To date : 738 miles, 476 locks
We decided yesterday evening not to stay a second night at Evesham as we had originally planned. We thought we'd go on and moor at Craycombe Turn. Barry and Carol decided they'd do the same. This morning with a trip to the movies in mind they changed their minds and decided to stay on so we pulled pins and went on our merry way through the Evesham Lock.
As we were entering the lock about half a dozen plastic cruisers gathered below it to wait their turn. There must have been 6 or 7 of their crew standing on the lockside watching, windlasses in hand, while Mick wound both paddles himself, closed them again, opened the gate while I struggled with ropes to keep the boat near enough to the lock side to enable him to climb back onboard. They kindly moved back out the way so he could clamber down the ladder onto the roof of the boat and then they waved us off. Thanks for the help guys!!
We looked in vain for the water point along the parkside moorings but saw in our guide there was another one not too far away so we just went on. A solitary narrowboat moored at the extreme end looked out their window hopefully as we veered towards the bank. I think they were hoping for mooring company. We learned a lesson about double checking on what the tatty old Pearsons that we keep at the stern tells us. The water point, which was supposed to be just before the railway bridge near Tesco was long gone. There had also been pumpout facilities. We stopped there and looked for a tap but no luck. I did find some blackberries for tomorrow's breakfast.
On the way out of Evesham there is a "ferry" which is basically just a little open boat and the ferry master drags it across the river pulling on a wire. Our guide book said we should sound the horn three times as we approached so that wire could be lowered to allow us to pass. He wound a crank on the bankside to lower the wire and after we'd passed took his next passenger across the river. Interesting.
On reaching Craycombe we stopped and had lunch. The mooring itself is good with a field with grazing sheep alongside. The road running beside the mooring was busy and there wasn't a decent walking path beside it. We decided not to take a chance on walking along there to visit the shops we had planned on. Off we went again.
The lockside mill we passed today had been converted into a house. It was lovely to see. We even managed to spy the little arch with water pouring out beneath the building. We passed a stretch of river lined with apple trees. It had obviously been an orchard but now sub-divided into posh riverside properties... each with their own dozen or so mature apple trees down by the river. I so much wanted to jump out and pick up some of the apples lying all over the ground. Hundreds of them!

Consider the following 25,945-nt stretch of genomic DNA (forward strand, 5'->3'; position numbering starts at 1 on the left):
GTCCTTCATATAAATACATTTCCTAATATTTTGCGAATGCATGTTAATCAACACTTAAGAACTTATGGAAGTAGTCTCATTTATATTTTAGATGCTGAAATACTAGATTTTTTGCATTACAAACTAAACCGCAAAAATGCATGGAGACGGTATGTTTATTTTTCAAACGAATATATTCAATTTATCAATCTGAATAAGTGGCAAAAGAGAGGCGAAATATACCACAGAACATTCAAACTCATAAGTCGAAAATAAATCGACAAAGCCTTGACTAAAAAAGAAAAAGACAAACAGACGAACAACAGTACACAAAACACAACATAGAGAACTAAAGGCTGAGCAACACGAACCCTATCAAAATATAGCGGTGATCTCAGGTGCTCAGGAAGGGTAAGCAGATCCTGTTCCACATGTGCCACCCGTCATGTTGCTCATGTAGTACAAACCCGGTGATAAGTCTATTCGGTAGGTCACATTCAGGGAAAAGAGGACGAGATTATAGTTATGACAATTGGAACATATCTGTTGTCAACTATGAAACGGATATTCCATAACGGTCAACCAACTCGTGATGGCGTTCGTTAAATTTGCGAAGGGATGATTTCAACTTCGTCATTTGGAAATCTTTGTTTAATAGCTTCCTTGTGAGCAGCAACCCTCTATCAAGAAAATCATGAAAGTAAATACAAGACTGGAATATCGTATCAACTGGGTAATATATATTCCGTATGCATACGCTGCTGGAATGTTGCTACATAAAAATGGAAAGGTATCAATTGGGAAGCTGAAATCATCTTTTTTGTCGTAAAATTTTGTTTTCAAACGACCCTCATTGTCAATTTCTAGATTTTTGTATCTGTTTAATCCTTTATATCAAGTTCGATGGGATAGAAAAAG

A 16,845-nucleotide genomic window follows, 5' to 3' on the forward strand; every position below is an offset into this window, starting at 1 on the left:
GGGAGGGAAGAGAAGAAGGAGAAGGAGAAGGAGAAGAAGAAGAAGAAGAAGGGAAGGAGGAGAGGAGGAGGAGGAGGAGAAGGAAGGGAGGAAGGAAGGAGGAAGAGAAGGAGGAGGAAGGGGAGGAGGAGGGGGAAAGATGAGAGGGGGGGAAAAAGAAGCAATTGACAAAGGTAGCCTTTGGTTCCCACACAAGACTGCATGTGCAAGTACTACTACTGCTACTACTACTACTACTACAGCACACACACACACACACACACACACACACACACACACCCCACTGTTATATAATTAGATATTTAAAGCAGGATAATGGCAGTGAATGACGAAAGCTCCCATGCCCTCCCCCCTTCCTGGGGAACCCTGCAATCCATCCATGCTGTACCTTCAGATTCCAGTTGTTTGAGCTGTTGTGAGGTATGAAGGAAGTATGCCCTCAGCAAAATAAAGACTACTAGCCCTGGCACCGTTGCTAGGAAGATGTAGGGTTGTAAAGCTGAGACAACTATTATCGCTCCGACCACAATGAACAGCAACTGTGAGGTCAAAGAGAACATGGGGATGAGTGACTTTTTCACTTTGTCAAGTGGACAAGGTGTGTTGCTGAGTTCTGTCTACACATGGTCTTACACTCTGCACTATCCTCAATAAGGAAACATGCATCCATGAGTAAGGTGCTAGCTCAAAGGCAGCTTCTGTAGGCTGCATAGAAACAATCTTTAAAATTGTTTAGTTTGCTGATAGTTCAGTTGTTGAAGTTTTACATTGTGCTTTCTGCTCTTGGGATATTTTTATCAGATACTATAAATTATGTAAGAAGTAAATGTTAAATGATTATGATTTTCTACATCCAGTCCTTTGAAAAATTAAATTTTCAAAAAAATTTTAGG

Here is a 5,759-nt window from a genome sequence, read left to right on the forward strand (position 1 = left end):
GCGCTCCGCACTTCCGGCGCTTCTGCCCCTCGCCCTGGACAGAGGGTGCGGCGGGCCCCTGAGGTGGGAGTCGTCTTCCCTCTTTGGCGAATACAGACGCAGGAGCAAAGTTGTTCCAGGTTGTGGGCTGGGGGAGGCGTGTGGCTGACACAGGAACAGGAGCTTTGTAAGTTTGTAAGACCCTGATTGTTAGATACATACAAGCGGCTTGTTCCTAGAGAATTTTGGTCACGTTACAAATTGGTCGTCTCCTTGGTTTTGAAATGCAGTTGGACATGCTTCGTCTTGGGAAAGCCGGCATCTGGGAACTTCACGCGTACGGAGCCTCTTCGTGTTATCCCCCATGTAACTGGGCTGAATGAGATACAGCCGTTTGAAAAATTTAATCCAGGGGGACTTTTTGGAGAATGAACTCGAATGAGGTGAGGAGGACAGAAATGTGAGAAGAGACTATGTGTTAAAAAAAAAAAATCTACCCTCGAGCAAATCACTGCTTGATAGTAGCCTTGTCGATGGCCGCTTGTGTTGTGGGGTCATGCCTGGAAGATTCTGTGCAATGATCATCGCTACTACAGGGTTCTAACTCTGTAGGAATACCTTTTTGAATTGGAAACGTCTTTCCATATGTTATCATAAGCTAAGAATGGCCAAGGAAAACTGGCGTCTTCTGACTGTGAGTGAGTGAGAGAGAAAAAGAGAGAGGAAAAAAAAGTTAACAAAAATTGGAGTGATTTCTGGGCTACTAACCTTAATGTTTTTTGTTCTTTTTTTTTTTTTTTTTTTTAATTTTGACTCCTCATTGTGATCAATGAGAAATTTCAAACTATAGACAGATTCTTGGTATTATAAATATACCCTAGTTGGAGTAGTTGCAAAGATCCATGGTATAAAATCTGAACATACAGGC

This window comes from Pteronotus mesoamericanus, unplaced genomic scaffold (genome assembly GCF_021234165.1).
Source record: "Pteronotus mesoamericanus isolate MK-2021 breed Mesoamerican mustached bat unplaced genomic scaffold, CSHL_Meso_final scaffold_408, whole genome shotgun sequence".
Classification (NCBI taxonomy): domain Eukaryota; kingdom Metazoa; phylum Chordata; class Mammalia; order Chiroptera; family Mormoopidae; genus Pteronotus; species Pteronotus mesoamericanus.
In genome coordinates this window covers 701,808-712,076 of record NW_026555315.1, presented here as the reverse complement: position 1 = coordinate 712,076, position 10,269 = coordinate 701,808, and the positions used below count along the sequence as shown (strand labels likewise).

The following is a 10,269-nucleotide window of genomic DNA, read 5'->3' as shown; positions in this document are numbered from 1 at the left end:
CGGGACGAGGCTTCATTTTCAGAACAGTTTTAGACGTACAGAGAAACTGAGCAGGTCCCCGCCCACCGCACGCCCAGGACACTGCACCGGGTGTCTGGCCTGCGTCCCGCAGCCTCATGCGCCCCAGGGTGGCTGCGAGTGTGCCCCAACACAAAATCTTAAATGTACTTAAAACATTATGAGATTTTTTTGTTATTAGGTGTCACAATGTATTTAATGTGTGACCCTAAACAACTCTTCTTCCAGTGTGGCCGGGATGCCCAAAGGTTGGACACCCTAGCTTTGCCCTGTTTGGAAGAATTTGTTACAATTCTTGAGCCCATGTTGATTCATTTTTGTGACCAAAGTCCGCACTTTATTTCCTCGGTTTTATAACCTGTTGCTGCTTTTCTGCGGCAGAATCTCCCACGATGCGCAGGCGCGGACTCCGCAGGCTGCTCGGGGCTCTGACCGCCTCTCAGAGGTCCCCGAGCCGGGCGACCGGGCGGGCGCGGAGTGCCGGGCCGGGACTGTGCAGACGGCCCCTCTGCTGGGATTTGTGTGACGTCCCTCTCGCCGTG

Now we weren't too sure where we'd moor for the night. We decided we'd have a look at the moorings outside the Anchor Inn at Wyre Piddle... yes... it's really called Wyre Piddle and is just beyond Tiddle Widdle Island! Hoping to have a look at the village, it would be the only place to moor to do so. By the time we passed it we had decided not to bother. Maybe we'd just keep going to Pershore. There's water and shops there and a couple of mooring possibilities.
The Avon has been very rural for the most part but today we passed some lovely riverside properties. We also noticed many flood level markers which act as a constant reminder of the Avon's fickleness.
We pulled into the landing at Wyre Lock (an interesting diamond shaped one) and as I tied the centre rope I saw we were in front of a sign that said 24 hour mooring. On the spur of the moment we decided to just stay there. It's actually an island with the only access being across the lock gates. On the other side there were "private property" signs so it's likely only boaters use the island. Outside the boat we have a picnic table and across the other side from the island is some private moorings and static mobile homes.
While we sat out at the picnic table playing cards... he really does sit still long enough to do so... a cruiser came and moored on the other side of the island to us. The lady brought out a little dog to walk and stopped for a chat. They live 5 minutes away, and they moor their boat another 5 minutes down the river. They like to come and sleep on the boat on the weekend and they putter down to the island to have a meal or a cup of tea and read a book for a bit. A couple of hours later they went off back to their mooring for the night.
The lady said she much preferred Pershore to Evesham so we're looking forward to tomorrow to see what it's like there. We have a lovely peaceful spot for the night and it was totally unexpected.